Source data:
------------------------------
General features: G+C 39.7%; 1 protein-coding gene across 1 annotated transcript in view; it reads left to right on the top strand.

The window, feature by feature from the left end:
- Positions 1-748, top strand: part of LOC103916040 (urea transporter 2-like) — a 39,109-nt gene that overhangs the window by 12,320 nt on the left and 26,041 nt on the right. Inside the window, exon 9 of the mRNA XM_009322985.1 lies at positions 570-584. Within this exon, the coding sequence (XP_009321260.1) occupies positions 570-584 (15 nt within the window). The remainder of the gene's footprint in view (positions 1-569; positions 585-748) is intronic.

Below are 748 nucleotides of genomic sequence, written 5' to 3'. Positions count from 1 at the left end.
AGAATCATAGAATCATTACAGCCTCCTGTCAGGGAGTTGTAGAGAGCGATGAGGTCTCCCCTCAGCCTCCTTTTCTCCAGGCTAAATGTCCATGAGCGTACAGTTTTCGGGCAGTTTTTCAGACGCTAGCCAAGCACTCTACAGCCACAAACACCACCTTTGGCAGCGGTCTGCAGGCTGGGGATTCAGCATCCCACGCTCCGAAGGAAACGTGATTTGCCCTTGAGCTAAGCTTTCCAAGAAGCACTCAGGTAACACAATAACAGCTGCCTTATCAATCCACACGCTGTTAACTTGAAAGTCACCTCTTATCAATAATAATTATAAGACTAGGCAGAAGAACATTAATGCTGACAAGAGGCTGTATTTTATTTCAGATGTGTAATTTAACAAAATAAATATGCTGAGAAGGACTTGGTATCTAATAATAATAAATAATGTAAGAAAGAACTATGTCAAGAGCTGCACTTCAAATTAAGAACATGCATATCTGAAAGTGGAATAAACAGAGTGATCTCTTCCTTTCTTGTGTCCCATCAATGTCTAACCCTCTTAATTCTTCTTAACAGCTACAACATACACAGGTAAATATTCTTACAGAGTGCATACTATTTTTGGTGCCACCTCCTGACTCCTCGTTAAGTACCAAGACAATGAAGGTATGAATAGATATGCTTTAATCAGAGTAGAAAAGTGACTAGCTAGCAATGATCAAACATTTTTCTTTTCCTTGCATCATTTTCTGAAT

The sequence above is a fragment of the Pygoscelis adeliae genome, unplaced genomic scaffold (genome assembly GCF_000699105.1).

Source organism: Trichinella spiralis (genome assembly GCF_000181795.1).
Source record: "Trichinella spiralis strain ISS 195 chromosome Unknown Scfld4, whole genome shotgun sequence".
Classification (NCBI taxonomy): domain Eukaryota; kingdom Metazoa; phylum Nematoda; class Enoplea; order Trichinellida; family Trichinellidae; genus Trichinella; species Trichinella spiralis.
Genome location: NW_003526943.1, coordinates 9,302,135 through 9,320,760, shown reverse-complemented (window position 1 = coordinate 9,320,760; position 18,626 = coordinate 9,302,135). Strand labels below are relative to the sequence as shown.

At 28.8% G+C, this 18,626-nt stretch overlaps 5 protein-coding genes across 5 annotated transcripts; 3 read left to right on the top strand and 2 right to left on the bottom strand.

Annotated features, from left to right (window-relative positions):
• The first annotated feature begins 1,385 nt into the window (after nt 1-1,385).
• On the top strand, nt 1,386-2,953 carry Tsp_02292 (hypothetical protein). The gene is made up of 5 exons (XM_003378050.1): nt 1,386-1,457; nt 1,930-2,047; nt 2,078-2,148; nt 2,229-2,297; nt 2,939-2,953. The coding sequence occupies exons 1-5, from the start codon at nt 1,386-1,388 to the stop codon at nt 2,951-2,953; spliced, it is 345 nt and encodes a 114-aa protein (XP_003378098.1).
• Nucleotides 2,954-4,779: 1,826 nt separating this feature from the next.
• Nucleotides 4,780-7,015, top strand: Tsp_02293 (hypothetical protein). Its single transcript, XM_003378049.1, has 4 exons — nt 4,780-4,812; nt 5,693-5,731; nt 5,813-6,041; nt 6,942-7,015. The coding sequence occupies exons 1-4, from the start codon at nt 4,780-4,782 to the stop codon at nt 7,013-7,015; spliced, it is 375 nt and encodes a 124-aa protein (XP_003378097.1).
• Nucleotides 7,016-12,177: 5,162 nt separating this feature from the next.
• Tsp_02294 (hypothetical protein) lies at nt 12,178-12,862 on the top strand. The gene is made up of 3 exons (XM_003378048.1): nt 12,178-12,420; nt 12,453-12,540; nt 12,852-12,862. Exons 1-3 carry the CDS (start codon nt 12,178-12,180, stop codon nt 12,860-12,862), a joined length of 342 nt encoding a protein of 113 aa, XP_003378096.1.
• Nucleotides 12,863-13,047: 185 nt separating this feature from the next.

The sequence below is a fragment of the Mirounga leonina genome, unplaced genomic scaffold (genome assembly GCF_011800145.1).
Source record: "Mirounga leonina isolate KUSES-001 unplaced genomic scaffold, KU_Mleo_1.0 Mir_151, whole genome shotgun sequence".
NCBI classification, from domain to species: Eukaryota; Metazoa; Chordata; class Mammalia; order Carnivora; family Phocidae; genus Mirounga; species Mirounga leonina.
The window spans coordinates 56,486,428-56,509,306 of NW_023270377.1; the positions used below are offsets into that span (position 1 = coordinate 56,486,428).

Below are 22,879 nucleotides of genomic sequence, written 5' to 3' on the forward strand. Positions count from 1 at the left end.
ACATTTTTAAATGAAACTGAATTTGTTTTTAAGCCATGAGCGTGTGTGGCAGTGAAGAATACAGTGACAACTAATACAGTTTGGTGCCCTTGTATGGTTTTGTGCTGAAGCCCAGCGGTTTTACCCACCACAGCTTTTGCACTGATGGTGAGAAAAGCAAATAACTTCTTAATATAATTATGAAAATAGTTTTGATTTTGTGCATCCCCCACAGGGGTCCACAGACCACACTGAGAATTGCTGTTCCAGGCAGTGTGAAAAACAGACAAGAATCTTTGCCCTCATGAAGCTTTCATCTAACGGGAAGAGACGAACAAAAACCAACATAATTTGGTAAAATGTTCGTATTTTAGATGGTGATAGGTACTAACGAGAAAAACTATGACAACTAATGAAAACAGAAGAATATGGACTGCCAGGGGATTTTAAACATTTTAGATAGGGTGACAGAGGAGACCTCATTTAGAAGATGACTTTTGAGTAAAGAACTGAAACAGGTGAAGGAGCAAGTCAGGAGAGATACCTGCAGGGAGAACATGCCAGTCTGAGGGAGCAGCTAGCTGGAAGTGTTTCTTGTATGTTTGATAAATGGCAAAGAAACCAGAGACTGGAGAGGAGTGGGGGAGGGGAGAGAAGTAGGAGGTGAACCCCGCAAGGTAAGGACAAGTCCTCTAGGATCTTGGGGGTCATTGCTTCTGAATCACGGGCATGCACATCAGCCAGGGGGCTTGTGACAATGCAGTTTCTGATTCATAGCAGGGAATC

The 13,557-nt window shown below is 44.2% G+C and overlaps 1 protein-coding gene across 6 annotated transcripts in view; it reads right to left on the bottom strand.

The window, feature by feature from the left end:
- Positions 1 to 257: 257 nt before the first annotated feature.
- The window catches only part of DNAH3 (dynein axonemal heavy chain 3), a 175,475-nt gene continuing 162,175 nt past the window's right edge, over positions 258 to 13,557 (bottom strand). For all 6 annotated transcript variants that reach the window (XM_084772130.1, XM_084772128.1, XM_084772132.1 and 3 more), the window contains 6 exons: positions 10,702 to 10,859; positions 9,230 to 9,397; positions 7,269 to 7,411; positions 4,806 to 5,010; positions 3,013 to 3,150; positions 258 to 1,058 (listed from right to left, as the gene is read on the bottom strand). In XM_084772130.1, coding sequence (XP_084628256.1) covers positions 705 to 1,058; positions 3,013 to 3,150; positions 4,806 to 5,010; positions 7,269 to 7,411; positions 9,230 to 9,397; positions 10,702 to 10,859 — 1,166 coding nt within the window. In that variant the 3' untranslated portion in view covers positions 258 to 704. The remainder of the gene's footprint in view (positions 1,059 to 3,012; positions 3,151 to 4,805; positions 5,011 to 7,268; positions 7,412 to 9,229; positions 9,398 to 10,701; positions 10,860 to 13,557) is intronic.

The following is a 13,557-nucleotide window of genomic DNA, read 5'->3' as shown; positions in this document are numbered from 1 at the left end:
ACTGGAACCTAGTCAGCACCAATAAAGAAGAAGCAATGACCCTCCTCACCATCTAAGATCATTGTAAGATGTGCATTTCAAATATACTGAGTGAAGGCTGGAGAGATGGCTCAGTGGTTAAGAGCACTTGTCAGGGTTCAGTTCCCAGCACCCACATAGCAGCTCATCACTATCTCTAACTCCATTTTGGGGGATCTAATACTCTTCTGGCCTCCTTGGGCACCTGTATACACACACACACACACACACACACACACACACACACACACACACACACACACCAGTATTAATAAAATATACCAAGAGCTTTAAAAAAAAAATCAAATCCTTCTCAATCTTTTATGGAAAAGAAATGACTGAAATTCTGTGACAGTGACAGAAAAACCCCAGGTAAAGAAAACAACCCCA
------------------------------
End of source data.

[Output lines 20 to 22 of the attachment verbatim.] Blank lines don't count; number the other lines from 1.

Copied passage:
The sequence below is a fragment of the Mirounga leonina genome, unplaced genomic scaffold (genome assembly GCF_011800145.1).
Source record: "Mirounga leonina isolate KUSES-001 unplaced genomic scaffold, KU_Mleo_1.0 Mir_151, whole genome shotgun sequence".
NCBI classification, from domain to species: Eukaryota; Metazoa; Chordata; class Mammalia; order Carnivora; family Phocidae; genus Mirounga; species Mirounga leonina.